Great inventions, except pantyhose

Published 12:00 am Monday, June 30, 2008

I have often thought about the people who invented the different products that I use every day.

One invention I could have done without is pantyhose. Recently, I was talking to my friends, Meredith, Becca and Granny, and we all agreed we would have been just fine if pantyhose had never been invented.

I have always hated the dreaded undergarment. For one thing, I can wear a pair one time and then the next time I go to put them on, they will have runs all in them. Of course, I can’t wear them if they have runs because someone always points out that fact.

Then what do I have to do? I have to look for another pair of hose. Normally this mad dash of trying to find a pair of hose in the right shade with no runs in them happens right before I have to be at church or wherever I am going at the time.

I can blame the pantyhose for making me late.

My friends and I had no idea who invented pantyhose, but we all agreed that it was probably a man. No self respecting woman would invent a torture device such as this.

Sure enough, in my research, I found that a man did invent pantyhose. In 1959, Allen Gant of North Carolina invented the undergarment. One of Gant’s family members, John Gant, was the founder of Glen Raven Mills textile mill, which first manufactured panty hose.

An invention that I actually like is the post-it note. They are so useful and handy to keep around.

When I need to jot down a quick note, I can use a post- it. They also come in a rainbow of colors.

In the early 1970s, Art Fry invented the post- it by taking a piece of paper and coupling it with an adhesive his colleague, Spencer Silver, created. Fry was looking for a way to mark his place in a church hymnal and the idea for the post- it was born.

Today the name “Post- it” and the original yellow color are owned by the 3M Company.

Another one of my favorite inventions, the paperclip, can also be found in the office supply aisle.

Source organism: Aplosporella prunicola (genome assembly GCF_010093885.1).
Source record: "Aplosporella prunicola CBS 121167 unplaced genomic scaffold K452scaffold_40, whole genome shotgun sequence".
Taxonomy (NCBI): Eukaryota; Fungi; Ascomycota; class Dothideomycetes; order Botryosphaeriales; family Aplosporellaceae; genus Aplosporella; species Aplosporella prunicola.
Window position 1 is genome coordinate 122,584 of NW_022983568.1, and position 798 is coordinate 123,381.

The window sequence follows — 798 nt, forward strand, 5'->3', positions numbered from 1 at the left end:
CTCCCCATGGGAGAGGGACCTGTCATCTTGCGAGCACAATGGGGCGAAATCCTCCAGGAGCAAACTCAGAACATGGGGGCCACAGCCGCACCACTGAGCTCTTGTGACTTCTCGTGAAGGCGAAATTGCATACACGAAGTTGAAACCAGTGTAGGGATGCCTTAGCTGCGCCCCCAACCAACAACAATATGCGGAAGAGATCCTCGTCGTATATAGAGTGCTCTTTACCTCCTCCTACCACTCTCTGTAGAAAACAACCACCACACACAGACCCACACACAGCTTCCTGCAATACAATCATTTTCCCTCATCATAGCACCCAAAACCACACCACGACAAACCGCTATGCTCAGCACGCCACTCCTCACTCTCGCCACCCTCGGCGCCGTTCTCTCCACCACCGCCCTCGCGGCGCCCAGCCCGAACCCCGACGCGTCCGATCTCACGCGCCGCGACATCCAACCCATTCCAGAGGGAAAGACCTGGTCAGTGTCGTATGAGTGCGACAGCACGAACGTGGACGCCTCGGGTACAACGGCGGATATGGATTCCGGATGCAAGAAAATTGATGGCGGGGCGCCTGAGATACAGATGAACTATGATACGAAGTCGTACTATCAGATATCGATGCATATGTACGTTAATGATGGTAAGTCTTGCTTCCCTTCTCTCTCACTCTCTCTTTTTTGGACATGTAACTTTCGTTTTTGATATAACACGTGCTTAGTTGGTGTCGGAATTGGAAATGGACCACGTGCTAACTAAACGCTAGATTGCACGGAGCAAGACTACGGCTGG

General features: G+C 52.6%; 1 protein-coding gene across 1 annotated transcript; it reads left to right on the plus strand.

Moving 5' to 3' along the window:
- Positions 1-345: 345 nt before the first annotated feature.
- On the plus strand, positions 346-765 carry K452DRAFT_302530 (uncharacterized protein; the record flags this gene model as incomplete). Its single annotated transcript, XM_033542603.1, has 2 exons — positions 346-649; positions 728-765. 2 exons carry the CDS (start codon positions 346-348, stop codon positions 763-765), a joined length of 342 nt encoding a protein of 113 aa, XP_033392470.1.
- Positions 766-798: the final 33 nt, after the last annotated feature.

I always have a container of colored paperclips on my desk because I think they are wonderful.

Johan Vaaler, a Norwegian inventor, first crafted the paperclip in 1889. Ten years later, he patented his design in Germany and in 1901 he received an American patent. His design was either in a triangular or square shape.

In 1899, William Middlebrook of Waterbury, Connecticut patented the paperclip we use today, which is in a double oval shape.

I love blue jeans; I wear them all the time. I guess you could call them my “uniform.” I am definitely a jeans and t-shirt kind of girl.

Levi Strauss invented and marketed blue jeans. Strauss was a tailor from Germany who went to San Francisco in 1853 during the gold rush.

In 1873, Strauss and a tailor from Nevada, Jacob Davis, patented the idea of using copper rivets on the stress points of work pants. These early Levis were made of brown canvas duck fabric and heavy blue denim. Eventually, they stopped using the brown canvas fabric and just used denim.

In 1963, the company started attaching a red tab to the left rear pocket of the pants so people could identify them as Levi’s from a distance.

One of my favorite inventions happens to be a board game. Alfred Mosher Butts created Scrabble in 1948; the game was originally called Lexiko.

James Brunot, of Newtown, Connecticut, bought the rights to manufacture Scrabble. Butts was granted a royalty for every game Brunot sold.

When he bought the idea for the game, Brunot rearranged the squares on the game board and made the rules easier to understand.

I have always loved this game; when I was little, my mom, dad and mama would let me sit at the table and play with the tiles while they were playing a game. As I grew up and was able to spell on my own, I fell in love with the game.

What invention column would be complete without discussing awesome inventions in the food industry?

In 1930, Ruth Wakefield invented chocolate chips and chocolate chip cookies. She ran the Toll House Inn in Whitman, Massachusetts.

I believe there is nothing better than a warm chocolate chip cookie fresh from the oven and a cup of cold milk.

Fellow readers, I hope you have enjoyed learning about these various inventions as much as I have.

The next time you enjoy a modern convenience, such as the paperclip, remember the people who put in long hours, time and effort to invent objects that would make life easier for future generations.

Except the man who invented pantyhose. He was crazy.